Merkel cell carcinoma (MCC) is a rare but aggressive form of skin cancer—although it is 40 times rarer than melanoma, it is 3–5 times more lethal. Approximately 3,000 new cases of MCC are diagnosed every year in the United States, but its incidence is increasing because of enhanced diagnostic techniques and the prevalence of risk factors.


MCC shares similar microscopic features with normal Merkel cells found in the top layer of skin; however, researchers suspect that MCC actually arises from epidermal or dermal stem cells. MCC often presents on sun-exposed skin (most often the head and neck region) and has a less distinctive appearance compared to other types of skin cancer. The tumors can be pimple-like and skin-colored, red, purple, or blue-red. They are not generally painful to palpation but grow at a rapid pace.

Risk Factors

MCC exponentially affects patients older than 70 who were assigned male at birth. More than 90% of patients are Caucasian, and many also have Merkel cell polyomavirus (MCPyV) infection. Other risk factors include immunosuppression (e.g., organ transplant, HIV, other cancer diagnoses that affect the immune system), unprotected ultraviolet (UV) light exposure, and a history of other types of skin cancer.

Treatment Options

Initial treatment may include surgical excision and radiation therapy for localized disease. Metastatic or unresectable MCC may benefit from immune checkpoint inhibitor therapy (e.g., retifanlimab-dlwr, pembrolizumab, avelumab) or chemotherapy (e.g., platinum agents, cyclophosphamide). Prognosis is generally poor, with a five-year overall survival rate of 14% for metastatic disease. Given its rarity, enrollment in clinical trials is important to develop future treatment recommendations.

Nursing Considerations

Because MCC can progress rapidly and treatment becomes more difficult in advanced stages, early detection is key. More than half of MCC cases are misdiagnosed as benign when first assessed and thought to be cysts or other benign skin conditions. When assessing the skin, nurses and patients should remember:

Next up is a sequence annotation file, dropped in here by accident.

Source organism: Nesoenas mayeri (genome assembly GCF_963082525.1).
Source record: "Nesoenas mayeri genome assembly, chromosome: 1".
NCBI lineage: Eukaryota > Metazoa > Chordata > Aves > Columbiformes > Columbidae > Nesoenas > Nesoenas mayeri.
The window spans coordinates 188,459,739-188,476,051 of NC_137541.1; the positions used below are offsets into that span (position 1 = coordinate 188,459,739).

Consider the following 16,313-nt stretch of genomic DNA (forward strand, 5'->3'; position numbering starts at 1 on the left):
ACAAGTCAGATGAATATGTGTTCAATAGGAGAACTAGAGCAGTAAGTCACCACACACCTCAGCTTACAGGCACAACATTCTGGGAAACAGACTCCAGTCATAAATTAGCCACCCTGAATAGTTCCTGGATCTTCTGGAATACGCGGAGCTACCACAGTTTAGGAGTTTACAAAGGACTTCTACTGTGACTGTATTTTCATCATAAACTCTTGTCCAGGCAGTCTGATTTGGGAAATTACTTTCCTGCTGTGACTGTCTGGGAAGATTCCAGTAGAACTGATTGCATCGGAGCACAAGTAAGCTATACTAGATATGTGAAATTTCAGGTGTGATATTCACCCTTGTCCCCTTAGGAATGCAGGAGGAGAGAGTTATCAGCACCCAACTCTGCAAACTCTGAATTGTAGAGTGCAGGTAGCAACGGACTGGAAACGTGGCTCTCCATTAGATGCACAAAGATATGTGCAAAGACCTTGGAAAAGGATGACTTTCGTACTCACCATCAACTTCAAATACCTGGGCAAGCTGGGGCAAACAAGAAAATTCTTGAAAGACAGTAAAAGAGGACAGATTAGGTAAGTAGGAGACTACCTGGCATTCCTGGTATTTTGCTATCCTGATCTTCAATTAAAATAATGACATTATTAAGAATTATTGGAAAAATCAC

• Appearance: Look for any painless shiny or pearly nodules, lesions, or bumps.
  • Location: Pay particular attention to sun-exposed skin (head, neck, eyelids).
  • Size: The average tumor size at detection is 1.7 cm, or the diameter of a dime.
  • Color: Watch for skin-colored, red, purple, or bluish-red tumors.

Nurses can also use the pneumonic AEIOU:

  • A: Asymptomatic lesions that are not painful or tender to palpation
  • E: Rapidly expanding lesions
  • I: Immunocompromised patient
  • O: Age older than 50
  • U: UV light–exposed skin

The National Comprehensive Cancer Network recommends that patients at high risk for MCC receive head-to-toe skin assessments monthly, see a dermatologist annually, and practice sun-safe habits such as wearing protective clothing and using a broad-spectrum sunscreen as prevention and early detection strategies. Risk of recurrence is high, with median time to recurrence of eight to nine months. Patients with MCC are also at increased risk for a prior, concurrent, or subsequent second primary malignancy. They require close follow-up with full skin and lymph node exams every three to six months for the first three years.